The Dallas Mavericks lost Game Two of the Western Conference Finals to the Golden State Warriors after leading by 19 in the second quarter. While this isn’t a new scene during the 2022 playoffs (there have been many instances of teams coming back from a large deficit to win a game), the Mavericks in particular have something to worry about. During this game, Luka Doncic dropped 42 points, Jalen Brunson had 31, and Reggie Bullock, a newly certified sharpshooter, had 21.
In Game Three of the Western Conference Finals, the Mavericks lost 109-100, and while Doncic again had a spectacular night with 40 points and 11 rebounds, Brunson had 20 points and Spencer Dinwiddie had 26. Unfortunately, Reggie Bullock had 0 points in 40 minutes of action, as he missed every single one of his shots.
If three of the Mavericks’ four best players can go off and they still can’t win, what does this say about their chances?
The Mavericks are a heliocentric team, a term that was first used to describe NBA teams by The Athletic’s Seth Partnow. Heliocentrism means that a team revolving around one star generally doesn’t win in the NBA. Zach Kram of The Ringer did an article exploring this concept even further, and you should definitely read it. But to look at some of the main points, Doncic has a usage rate of around 40% in the playoffs, a ridiculous burden. If we narrow that usage rate down to around 35%, then we find that only two heliocentric teams in NBA history have advanced to the conference finals (not counting the Mavericks). Those two teams are the 2017-18 Houston Rockets, and the 2000-01 Philadelphia 76ers.
These teams revolved around star players James Harden and Allen Iverson, but both of these teams had better supporting casts then the Mavericks currently do. In 2018, Harden had Chris Paul at his side, along with shooters like Eric Gordon, P.J. Tucker, and lob threat Clint Capela. The 2000-01 76ers had Iverson, but also had Defensive Player of the Year Dikembe Mutombo, 6th Man of the Year Aaron McKie, lockdown defender Raja Bell, as well as some veterans like Kevin Ollie, Vernon Maxwell, and Anthony Miller. Both of these teams had better supporting casts than the 2021-22 Mavericks, and the Rockets lost in Game Seven of the Western Conference Finals when they choked against the Warriors (similar to how the Suns choked this year). The 76ers made the Finals, but they had a little bit of help from the referees in the Western Conference Finals. There was a very suspicious suspension, a lot of foul calls from the 76ers, and complaints from George Karl and Ray Allen. Even then, the 76ers would only win a single game in the Finals, before losing in five.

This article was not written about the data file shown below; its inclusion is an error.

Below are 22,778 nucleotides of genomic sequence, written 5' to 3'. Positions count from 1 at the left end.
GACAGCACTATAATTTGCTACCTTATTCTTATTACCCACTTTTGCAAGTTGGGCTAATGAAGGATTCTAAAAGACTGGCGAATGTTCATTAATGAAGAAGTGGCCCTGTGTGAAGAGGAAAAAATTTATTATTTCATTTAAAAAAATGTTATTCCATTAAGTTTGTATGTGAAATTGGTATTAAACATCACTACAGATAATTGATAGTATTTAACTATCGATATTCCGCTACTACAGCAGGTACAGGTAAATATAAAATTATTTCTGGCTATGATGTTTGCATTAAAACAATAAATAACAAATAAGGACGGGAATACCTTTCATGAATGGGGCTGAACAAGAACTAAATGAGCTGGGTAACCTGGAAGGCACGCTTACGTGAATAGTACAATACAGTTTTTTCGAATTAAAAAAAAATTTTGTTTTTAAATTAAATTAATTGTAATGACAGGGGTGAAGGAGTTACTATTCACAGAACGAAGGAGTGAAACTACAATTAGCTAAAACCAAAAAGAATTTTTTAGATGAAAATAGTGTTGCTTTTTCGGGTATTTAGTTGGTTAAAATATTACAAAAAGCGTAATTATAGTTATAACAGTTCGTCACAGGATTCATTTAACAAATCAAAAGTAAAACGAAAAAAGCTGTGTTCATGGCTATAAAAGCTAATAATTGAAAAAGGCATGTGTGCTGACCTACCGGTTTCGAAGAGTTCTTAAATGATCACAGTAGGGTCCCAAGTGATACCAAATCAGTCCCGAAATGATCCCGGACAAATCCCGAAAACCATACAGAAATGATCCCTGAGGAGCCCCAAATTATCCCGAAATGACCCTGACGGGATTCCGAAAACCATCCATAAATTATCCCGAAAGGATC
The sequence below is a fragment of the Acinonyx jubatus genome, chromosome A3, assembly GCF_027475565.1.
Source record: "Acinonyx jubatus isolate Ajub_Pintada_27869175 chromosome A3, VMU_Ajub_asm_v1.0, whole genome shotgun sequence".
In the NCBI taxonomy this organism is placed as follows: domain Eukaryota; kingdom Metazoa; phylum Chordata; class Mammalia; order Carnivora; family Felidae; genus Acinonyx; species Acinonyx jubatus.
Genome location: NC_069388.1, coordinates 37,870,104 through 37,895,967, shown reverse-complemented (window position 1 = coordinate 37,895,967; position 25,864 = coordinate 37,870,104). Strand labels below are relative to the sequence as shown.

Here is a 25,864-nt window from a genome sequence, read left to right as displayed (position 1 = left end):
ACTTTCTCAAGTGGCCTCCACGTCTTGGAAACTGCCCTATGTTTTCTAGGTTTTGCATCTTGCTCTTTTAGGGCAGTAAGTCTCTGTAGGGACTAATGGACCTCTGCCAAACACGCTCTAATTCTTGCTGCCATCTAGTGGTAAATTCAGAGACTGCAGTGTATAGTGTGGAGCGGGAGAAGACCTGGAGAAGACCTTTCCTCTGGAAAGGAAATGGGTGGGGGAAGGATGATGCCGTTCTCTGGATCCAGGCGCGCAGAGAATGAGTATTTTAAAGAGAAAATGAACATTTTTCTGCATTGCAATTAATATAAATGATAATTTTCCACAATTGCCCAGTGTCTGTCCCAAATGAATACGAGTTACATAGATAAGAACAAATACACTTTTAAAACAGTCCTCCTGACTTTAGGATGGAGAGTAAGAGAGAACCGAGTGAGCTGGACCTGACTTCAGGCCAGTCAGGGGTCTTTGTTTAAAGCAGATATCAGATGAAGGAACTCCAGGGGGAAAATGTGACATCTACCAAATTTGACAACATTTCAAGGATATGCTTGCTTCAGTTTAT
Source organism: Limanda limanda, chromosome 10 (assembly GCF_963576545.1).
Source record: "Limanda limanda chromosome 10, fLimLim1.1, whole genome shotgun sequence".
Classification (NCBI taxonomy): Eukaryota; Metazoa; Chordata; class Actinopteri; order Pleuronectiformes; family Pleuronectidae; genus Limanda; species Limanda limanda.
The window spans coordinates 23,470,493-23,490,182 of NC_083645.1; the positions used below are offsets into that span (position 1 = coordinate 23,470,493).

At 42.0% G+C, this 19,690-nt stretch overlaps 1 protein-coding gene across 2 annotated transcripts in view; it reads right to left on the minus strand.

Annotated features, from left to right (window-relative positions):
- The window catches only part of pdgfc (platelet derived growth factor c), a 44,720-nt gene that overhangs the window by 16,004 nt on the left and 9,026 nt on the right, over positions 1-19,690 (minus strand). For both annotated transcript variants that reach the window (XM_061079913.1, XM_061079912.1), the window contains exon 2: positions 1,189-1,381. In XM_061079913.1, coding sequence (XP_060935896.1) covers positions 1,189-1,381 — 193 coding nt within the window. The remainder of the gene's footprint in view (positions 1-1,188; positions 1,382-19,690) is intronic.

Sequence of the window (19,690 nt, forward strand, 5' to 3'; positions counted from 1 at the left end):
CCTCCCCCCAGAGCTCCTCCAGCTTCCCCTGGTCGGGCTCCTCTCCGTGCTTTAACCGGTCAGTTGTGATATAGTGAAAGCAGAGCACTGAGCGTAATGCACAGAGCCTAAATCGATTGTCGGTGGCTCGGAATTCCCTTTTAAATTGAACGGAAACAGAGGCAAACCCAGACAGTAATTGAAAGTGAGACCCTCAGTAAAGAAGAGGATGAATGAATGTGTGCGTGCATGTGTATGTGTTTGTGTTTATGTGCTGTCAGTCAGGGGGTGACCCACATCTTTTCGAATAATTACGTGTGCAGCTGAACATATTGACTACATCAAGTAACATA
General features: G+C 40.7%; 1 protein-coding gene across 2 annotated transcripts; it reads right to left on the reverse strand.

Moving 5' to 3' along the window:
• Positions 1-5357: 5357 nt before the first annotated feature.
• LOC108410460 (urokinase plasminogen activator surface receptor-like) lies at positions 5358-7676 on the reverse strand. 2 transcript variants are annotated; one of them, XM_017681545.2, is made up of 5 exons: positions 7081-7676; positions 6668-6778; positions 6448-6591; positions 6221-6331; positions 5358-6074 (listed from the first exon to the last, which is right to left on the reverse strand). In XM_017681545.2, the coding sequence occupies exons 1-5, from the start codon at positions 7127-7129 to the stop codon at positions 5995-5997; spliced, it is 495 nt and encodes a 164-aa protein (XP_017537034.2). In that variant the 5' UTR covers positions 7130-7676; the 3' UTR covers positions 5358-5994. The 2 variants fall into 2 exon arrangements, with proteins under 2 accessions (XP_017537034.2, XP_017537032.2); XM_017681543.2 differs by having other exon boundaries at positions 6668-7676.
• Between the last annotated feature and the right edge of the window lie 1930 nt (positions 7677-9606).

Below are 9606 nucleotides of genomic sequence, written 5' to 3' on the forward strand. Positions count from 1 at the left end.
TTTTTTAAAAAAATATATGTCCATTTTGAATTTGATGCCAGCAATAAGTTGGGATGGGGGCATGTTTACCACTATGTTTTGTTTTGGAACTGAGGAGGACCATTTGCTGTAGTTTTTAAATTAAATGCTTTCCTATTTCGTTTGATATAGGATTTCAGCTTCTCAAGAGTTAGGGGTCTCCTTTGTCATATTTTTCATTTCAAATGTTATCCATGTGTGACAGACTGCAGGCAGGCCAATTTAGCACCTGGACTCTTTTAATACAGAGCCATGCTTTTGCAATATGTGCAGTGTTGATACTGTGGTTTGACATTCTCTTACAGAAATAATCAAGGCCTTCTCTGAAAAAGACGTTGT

The Mavericks are facing a Golden State team that’s at their best since 2017. Even without Kevin Durant, they’ve reloaded, with Andrew Wiggins becoming a first time All-Star, and Jordan Poole developing into a third Splash Brother (or splash cousin, depending on how you want to view it).
If you look at this game, then there are a few scary things about the Warriors you’ll notice:
- They’re a far more balanced team than the Mavericks. While scoring for the Mavericks largely depends on Doncic and Brunson, the Warriors have a far more balanced attack. Even if any one player is off, another one is more than capable of filling in. Stephen Curry had 32 in this game, Klay Thompson had 15, Wiggins had 16, Jordan Poole had 23, Otto Porter, Jr, had 11, and Kevon Looney had a playoff high 21.
- The Warriors didn’t need to trade for another center. Looney will do just fine for this team, as he’s proven adept at guarding players on the perimeter (far better than Rudy Gobert in 2017). The Warriors didn’t have to sacrifice any depth at the trade deadline to upgrade to a center like Myles Turner, which is very beneficial now. It also completes Joe Lacob’s vision of contending while also building a young core for the future.
- Adding off that second point, people said at the trade deadline that the Warriors would be screwed in the playoffs when they had to face a team with a dominant center. In the first round, Looney and Draymond Green easily dismantled Nikola Jokic, so much so that I forgot the Nuggets were even in the first round. I had to Google who the Warriors’ first round opponent was! In the second round, Jaren Jackson, Jr, and Steven Adams of the Grizzlies didn’t prove to be a challenge, and the Mavericks don’t have a huge center; unless of course, you count Boban Marjanovic. Plus, the Warriors look so smooth cutting into the paint, and they’re so difficult to stop.
So yes, the Mavericks are a fun team with a great story this season. But the Warriors are too deadly, and history shows that this series likely won’t end well for the Mavericks. No team has ever come back from a 3-0 deficit.
What do you think of this series? Let me know in the comments below, don’t forget to follow the NBA Blog, and as always, have an awesome day!